There are two kinds of people in the world: those who love leftovers, and those who hate them.
I am the former, though I haven’t always been. I was raised by someone who will eat cold anything out of a Tupperware while checking phone messages, and that grosses me out completely. I am wary of leftover spaghetti to this day. But I love leftovers that can be repurposed: roast chicken or vegetables, a spare slice of cooked bacon, some extra marinara. I can use those to make soup or quiche or lasagna! It’s like hitting the kitchen lottery.
Imagine my surprise when I was gifted two artisan loaves of bread last week, one challah, one a rustic country bread. They were given to me at a ritual Friday night dinner by my friend, Phil, who, ironically, doesn’t eat gluten. He had stopped at a nearby bakery and coffee shop to get a little pick-me-up on the way to dinner. They were about to close for the night and were trying to get rid of any loaves they hadn’t sold that day. Being the great friend he is, he grabbed two and gave them to me 😊
By the time I got home from dinner Friday night, I had already decided to make some baked french toast. It’s a simple, sweet brunch dish that’s absolutely perfect for a crowd. Instead of flipping individual pieces, all the bread is placed in a baking dish and soaked with custard for several hours. All that’s left to do is bake it up, slice, and serve with maple syrup. And while that is great by itself, why not turn up the flavor a little by stuffing it all with a cheesecake filling and raspberries?!
If you’ve ever made baked french toast, you know that day-old bread is the way to go. Since it’s all dried out, it soaks up a ton of custard, and after a good half-day or so, bakes up to be absolutely divine.
This recipe requires one whole loaf of day-old challah. Italian or French bread would work, too; use something that has a tight structure and isn’t too crusty. Don’t go for regular sliced bread though–it will get too soft and goopy from soaking. Slice the bread in 3/4″ slices, and lay half of them in a buttered baking dish. Fill in any gaps by cutting other slices into smaller pieces and squishing them into the empty spaces. The bottom of the dish doesn’t have to be completely covered, but you shouldn’t have any large gaps. Cover that layer of bread with a simple custard mixture of eggs, whole milk, vanilla, granulated and brown sugars, cinnamon, and salt.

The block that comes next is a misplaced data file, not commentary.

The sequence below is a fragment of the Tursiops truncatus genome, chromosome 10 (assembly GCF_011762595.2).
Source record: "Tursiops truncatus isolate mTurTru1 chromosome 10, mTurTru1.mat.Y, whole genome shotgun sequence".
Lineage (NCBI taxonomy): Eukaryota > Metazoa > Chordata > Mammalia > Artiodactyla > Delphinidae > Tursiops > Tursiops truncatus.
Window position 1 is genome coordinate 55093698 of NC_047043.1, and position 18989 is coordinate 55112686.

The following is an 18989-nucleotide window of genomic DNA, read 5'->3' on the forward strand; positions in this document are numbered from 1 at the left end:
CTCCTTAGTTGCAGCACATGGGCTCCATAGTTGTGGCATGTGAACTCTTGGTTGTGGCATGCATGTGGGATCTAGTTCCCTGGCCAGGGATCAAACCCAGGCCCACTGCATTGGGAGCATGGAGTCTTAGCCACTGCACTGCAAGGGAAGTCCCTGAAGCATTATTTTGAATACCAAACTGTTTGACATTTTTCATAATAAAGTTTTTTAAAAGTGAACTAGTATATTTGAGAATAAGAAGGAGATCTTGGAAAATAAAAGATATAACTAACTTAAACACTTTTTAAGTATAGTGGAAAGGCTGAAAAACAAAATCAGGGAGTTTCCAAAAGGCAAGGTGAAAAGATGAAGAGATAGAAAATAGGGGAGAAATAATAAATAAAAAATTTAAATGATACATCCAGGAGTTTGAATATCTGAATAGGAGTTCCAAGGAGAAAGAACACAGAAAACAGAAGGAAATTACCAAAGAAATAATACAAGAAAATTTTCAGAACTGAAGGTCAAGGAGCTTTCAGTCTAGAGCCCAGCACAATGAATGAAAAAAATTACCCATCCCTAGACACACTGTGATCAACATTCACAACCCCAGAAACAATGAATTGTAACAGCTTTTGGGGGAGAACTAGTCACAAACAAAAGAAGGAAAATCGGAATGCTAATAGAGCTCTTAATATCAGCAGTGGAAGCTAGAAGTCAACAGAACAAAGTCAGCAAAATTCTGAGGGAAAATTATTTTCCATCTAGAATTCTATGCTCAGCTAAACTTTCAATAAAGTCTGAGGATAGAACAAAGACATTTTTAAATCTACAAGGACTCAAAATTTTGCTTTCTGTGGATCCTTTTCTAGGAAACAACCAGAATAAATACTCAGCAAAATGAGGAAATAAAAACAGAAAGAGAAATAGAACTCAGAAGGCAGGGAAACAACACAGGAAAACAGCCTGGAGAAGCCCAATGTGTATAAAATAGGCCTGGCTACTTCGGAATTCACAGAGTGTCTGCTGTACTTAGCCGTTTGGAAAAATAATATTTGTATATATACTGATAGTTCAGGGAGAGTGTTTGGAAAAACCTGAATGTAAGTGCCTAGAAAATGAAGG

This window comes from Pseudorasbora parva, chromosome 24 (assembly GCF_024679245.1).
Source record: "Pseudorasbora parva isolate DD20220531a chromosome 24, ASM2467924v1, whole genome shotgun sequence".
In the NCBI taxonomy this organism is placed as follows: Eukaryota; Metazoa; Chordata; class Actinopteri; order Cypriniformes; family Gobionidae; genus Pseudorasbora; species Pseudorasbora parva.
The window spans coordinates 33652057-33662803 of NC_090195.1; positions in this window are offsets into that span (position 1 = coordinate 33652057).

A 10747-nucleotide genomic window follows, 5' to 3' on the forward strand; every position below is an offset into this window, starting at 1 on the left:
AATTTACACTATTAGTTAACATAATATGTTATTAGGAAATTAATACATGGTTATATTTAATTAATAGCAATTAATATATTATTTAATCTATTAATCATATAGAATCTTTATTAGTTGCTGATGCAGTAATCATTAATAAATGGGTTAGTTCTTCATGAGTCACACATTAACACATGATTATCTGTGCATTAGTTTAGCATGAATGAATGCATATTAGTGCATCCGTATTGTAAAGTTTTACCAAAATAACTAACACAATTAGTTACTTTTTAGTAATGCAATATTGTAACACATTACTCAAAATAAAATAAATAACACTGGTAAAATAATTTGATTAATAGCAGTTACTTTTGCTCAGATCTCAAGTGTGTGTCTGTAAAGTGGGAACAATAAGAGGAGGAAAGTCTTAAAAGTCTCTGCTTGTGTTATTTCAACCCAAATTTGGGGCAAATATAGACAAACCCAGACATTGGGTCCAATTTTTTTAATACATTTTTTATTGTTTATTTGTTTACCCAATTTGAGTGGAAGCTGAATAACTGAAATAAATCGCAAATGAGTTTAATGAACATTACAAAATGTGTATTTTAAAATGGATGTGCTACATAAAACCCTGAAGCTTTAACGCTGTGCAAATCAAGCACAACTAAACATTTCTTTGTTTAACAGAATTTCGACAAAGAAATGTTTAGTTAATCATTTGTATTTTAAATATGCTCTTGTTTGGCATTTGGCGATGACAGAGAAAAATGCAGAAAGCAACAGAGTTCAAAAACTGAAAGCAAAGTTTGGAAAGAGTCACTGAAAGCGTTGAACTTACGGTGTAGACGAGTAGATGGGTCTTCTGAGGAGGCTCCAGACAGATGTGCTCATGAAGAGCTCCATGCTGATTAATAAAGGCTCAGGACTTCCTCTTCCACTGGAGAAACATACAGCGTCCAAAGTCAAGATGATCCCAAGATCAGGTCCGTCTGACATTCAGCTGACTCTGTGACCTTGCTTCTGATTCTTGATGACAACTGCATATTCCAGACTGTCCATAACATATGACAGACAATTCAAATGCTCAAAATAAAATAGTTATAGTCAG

Then comes the best part: the cheesecake filling and raspberries! To make the cheesecake mixture, cream an 8-ounce brick of softened cream cheese with an egg yolk. Mix in a little confectioner’s sugar and vanilla, and you’re ready to spread! Spoon the filling over the top of the soaking bread, and use a silicone spatula or offset knife to spread it all the way to the edges of the dish. Top that with a cup of raspberries–fresh or frozen work just fine. Then top the filling with another layer of bread slices and the rest of the custard. Wrap the pan tightly with plastic wrap and foil, pressing down to encourage the bread to soak up the custard.
Then just stick the pan in the refrigerator for 8-24 hours. The longer it sits, the better it gets. The french toast pictured was refrigerated for 20 hours, and was super smooth and rich 😊 Assemble it the night before you want to serve it, and it’ll be ready to go by morning!
When it’s time to bake, take the pan out of the fridge to warm up a bit. While the oven is preheating, make a quick streusel. Mix together some flour, brown sugar, cinnamon, and salt, and then use a pastry blender or two forks to cut in four tablespoons of cold butter. Sprinkle the streusel over the top of the bread, and put it all in the oven for 30-35 minutes, until it starts to puff and is golden brown. Let it sit ten minutes before serving with maple syrup, a dusting of confectioner’s sugar, and more raspberries!